any studies have shown the ability of media--television, movies, and virtual reality (VR) experiences--to elicit emotions. Nevertheless, it is still unclear how the different factors involved--user related and medium related--play a role in producing an emotional response during a VR experience. We investigate this issue, analyzing the role played by the cultural and technological backgrounds of the users in the emotional responses to VR. Specifically, we use the "core affect" model of emotions developed by Russell (2003) to explore how these factors influence the way in which participants experience virtual worlds. Our sample includes 20 Mexican participants: 8 living in El Tepeyac, a small rural and isolated Mexican village characterized by a very primitive culture, and 12 high civilized inhabitants of Mexico City. The "Green Valley," a noninteractive, relaxing immersive environment showing a mountain landscape around a calm lake, was used to induce relaxation in the two groups during an ambulatory surgical operation. To investigate the effects of VR on the relaxation process, we measured participants' physiological (heart rate) and emotional (VAS-A) responses before, during, and after the operation. The results show that VR significantly modified the core affect (reduced arousal) in all participants but that the final emotional response produced by this change was influenced by the attribution process: the civilized inhabitants of Mexico City, who were able to attribute the reduced arousal to the VR experience, reported a significant reduction in the self-reported level of anxiety, while people from El Tepeyac showed a reduction in their physiological reactions but not in their perceived anxiety.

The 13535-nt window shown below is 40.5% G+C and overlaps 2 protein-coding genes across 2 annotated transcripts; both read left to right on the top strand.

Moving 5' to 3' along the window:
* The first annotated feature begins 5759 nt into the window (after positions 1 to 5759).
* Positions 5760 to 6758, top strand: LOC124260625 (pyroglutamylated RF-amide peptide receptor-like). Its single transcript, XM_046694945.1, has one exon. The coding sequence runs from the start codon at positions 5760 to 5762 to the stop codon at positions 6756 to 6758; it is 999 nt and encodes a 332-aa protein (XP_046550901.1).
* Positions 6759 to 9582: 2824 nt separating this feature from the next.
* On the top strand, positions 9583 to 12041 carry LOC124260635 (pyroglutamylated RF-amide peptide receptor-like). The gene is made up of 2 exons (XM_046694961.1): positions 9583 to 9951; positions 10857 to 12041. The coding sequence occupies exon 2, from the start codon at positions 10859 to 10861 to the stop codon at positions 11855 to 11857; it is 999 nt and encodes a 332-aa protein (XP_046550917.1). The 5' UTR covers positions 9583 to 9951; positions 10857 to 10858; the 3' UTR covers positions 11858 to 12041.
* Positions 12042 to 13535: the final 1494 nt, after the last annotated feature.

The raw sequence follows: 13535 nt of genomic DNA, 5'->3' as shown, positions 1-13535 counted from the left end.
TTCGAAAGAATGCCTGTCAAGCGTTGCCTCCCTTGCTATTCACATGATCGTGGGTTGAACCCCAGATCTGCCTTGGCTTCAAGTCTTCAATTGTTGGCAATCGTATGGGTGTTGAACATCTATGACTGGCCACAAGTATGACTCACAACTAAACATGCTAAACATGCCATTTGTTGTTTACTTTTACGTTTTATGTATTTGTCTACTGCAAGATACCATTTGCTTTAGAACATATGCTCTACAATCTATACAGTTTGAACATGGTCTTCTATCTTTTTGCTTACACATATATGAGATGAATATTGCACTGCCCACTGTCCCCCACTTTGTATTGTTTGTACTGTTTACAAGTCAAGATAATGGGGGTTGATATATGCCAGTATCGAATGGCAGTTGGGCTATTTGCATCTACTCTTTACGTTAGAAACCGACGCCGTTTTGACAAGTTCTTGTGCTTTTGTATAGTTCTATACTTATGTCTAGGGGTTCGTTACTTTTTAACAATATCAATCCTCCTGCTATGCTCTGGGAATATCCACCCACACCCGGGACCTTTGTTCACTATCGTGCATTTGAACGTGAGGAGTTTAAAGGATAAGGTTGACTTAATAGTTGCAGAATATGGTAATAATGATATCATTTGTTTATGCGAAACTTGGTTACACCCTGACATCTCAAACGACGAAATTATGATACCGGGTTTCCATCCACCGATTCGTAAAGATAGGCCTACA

|Number of pages||7|
|Journal||CYBERPSYCHOLOGY & BEHAVIOR|
|Publication status||Published - 2009|
- Virtual Reality